2007 Hulthemia Seedlings

Well, the new batch has been blooming for the first time over the last month or so. Most of the hulthemia crosses are giving seedling blooms that are not substantially better or different from previous seedlings. Now and then, however, I am excited by what I am seeing. Here is a new seedling that bloomed for the first time a couple of days ago.

Jim Sproul

Beautiful Jim!. I can’t wait to start seeing the results of my own crosses. Keeping to a single or semi-double flower form seems key.

That’s very pretty…

Especially how this is really a tri-color rose. Reddish eye inside a yellowish halo on a pink base.

How many generations is this rose from persica?

My seedlings of Hiedi X Persian Sunset

and Queen Elizabeth X Persian Sunset

have been VERY slow to grow.

But then again, Persian Sunset is a difficult rose to grow for me. The infrequent but very sudden chilling weather and rain has been put a hinder on any chances for me to work with Persian Sunset again.

Although, Tigris is blooming heavily and I’ve already done 4 pollinations of it with pollen from Mutabilis. I basically allow the flower to open naturally, then emasculate it. I leave the anthers on. Then I put Mutabilis pollen on it.

My thinking is that, if this rose is a difficult rose to set seed… then it wouldn’t matter if I allowed it to bloom or emasculated in the bud stage. My thought it was better to let it open naturally and pollinate it. To mimick more or less what happens in nature.

If I see seedlings that has chracteristic mutabilis traits such as the color change… then I will know it’s a mutabilis seedling.

That one is dead gorgeous. I actually have a liking for the look of singles, so do my mother and sister though I know that’s not the most common taste. A flower like that looks best to me as a single, over a double or anything else. I think the single form shows off the halo to it’s best advantage.

Enrique, so do you think it is just Persian Sunset that has trouble with cold and wet weather, and not all hulthemias? I’ve only tried to grow Persian Sunset and it has been so difficult for me I figured maybe all hulthemias were just adverse to the conditions I have here.

Jim, That is a very nice seedling. I like the yellow transition zone between the blotch and the pink. How many generations removed from the species are you working with now?

That is by far my favorite of yours Jim. It’s nice to not see yellow #3972172 too (which is weird because I love strong gold tones). My favorite hulth. hybrid is the very strange Nigel Hawthorn. The color combination is just bizarre, but it looks very ethereal too.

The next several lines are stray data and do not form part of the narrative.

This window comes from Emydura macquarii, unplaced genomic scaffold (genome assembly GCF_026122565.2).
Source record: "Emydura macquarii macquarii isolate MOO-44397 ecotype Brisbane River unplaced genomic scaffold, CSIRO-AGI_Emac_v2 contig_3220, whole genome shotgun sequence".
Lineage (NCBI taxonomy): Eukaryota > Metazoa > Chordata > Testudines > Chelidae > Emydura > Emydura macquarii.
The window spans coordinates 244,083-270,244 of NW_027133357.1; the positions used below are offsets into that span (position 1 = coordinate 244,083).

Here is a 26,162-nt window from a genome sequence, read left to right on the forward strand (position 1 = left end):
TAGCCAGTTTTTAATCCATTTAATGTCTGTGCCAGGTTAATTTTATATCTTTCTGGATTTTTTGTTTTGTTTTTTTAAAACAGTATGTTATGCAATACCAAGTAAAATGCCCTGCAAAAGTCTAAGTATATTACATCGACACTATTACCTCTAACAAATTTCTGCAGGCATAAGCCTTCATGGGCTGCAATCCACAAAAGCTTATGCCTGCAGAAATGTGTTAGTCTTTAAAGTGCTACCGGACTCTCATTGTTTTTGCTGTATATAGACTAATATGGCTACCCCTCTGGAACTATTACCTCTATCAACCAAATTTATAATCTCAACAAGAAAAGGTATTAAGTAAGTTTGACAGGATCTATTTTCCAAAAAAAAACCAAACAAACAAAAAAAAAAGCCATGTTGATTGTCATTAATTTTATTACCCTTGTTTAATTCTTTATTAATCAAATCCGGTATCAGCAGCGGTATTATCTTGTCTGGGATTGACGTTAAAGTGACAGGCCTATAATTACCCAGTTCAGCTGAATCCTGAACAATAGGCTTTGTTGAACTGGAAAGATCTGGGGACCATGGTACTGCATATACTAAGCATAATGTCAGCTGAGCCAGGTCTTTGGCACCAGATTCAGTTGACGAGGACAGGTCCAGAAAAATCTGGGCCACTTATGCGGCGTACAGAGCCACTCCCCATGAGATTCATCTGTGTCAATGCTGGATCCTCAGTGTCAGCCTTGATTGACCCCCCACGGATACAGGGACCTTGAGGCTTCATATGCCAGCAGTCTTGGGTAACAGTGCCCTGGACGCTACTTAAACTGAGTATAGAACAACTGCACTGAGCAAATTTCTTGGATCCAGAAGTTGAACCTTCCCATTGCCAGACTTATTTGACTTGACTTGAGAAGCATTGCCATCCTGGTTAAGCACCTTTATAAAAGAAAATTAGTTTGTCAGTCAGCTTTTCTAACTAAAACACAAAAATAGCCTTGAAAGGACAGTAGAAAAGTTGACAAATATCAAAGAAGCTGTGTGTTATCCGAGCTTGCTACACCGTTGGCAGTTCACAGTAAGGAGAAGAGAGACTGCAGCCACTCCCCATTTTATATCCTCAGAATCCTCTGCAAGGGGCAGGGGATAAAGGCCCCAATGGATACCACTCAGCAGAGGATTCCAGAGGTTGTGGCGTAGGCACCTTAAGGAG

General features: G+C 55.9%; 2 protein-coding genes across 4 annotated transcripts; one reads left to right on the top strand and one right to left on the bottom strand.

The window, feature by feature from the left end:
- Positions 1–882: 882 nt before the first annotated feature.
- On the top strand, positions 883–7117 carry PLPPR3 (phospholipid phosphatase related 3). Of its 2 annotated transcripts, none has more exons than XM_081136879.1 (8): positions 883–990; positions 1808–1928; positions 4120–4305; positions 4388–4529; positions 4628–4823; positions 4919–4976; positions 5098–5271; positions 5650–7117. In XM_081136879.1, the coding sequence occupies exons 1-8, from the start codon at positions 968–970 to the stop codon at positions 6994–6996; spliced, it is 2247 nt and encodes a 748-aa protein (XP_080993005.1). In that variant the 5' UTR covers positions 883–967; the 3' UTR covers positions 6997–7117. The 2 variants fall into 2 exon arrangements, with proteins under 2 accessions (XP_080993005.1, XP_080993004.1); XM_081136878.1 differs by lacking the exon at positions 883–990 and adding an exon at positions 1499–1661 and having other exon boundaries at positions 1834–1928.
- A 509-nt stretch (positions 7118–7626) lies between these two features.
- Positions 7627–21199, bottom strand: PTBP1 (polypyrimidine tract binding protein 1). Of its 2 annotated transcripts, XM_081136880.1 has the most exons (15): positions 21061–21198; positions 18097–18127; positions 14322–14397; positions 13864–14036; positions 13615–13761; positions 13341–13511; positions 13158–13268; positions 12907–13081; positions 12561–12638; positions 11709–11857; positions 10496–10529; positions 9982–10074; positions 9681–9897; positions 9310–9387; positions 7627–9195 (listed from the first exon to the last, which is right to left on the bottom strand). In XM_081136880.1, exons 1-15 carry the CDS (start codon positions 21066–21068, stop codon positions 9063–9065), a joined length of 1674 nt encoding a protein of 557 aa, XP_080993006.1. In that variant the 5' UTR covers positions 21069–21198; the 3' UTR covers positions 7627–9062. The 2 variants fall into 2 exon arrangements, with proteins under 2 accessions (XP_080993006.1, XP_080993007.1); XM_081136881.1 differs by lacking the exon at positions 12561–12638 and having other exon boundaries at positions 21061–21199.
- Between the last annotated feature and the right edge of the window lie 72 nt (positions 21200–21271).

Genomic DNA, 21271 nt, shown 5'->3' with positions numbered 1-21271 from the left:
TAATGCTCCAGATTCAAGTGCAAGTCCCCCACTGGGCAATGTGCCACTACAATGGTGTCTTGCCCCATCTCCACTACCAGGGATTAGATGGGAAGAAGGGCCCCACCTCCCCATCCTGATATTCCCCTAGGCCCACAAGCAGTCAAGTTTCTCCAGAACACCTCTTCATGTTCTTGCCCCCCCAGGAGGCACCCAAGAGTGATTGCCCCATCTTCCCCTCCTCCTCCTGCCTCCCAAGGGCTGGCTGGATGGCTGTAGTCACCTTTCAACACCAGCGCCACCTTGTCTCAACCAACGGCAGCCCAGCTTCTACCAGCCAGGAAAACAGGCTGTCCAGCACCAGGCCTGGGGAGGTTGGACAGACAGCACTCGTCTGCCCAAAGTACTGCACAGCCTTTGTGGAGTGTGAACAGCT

Love that halo within a halo effect Jim. Congradulations on this one.


This had been very odd weather for all over the states. I think that if California had it’s warmer Feburary’s, March’s, and April’s… I have no doubt that my one year old Persian Sunset would be making huge leaps.

But where it stands right now, it’s very weak and white with mildew. The flower is vegatative and yesterday I plucked it off to see if I could take pollen off it.


Instead, I got a million aphids inside where pollen and anthers should have been.

But I’m lucky-- I see another flower that’s some how managed to escape both my knowlege and the wet weather until now.

If I collect in two days… I can pollinate Baby Love. I know Baby Love doesn’t make a lot of seeds, but-- it’s the best I can do for now.


I forgot the other Halmuthas…

Well, Tigris and Nigel Hawthorne seem to do better than Persian Sunset. I gave my Nigel Hawthorne to a neighbor and he planted it where I can see it. It likes it’s sunny spot.

But I kept Tigris. And it’s very healthy for me. Maybe a little runty and slow to grow, but altogether pleasing.

It’s hard to see the red eye on that one with so many petals.

I have done about 6 pollinations on it with Mutabilis. I have decided to make only pollinations of Mutabilis on it this year. With luck, I will get something…

A single petalled Halmutha that’s repeat blooming and diploid. (And healthy.)

Maybe I can get lucky get get a halmutha that’s color changing like Mutabilis.

I don’t care about that.

I would like any seedling at this point. I’m not that picky.

wow that is a great looking one Jim. when I first looked at it, it remined me of Rainbow knock out with a Home Run in the center. I am using Persian Sunset on Rainbow K.O. so hopefully I will get something similar to what you have here. I can dream can’t I. My Persian Sunset is doing great right now but every time I brag on a rose it goes downhill or dies so forget what I said.


Thanks all for the nice comments on this one! It resulted from a repeat blooming hulthemia crossed with another repeat blooming hulthemia. I suspect that both of the parents are tetraploid. Low fertility seems to be most problematic with direct seedlings from ‘Tigris’, while fertility improves down the line.

Robert and Amber, I think that you are right - the lower number of petals help to highlight the special effect! Bloom quantity would also be nice.

Enrique, I wasn’t sure from your post how you are pollinating ‘Tigris’. It is best to leave the anthers alone and just apply pollen to the center of the blooms just after the blooms open. Your cross sounds like a good one with lots of potential.

‘Persian Sunset’ is actually a decent grower, but ‘Roses are Red’ is probably Mr. Moore’s most vigorous grower.

If ‘Tigris’ is considered first generation from the original Hulthemia persica, then this seedling would be fifth generation.

I am still working with some of my own direct seedlings from ‘Tigris’, trying to get another line of repeat bloomers.

There is definitely a dilutional effect of the blotch that you have to fight with each generation removed from ‘Tigris’, but I think that problem can be overcome by crossing the repeat bloomers with each other to increase the number of blotch genes in subsequent generations.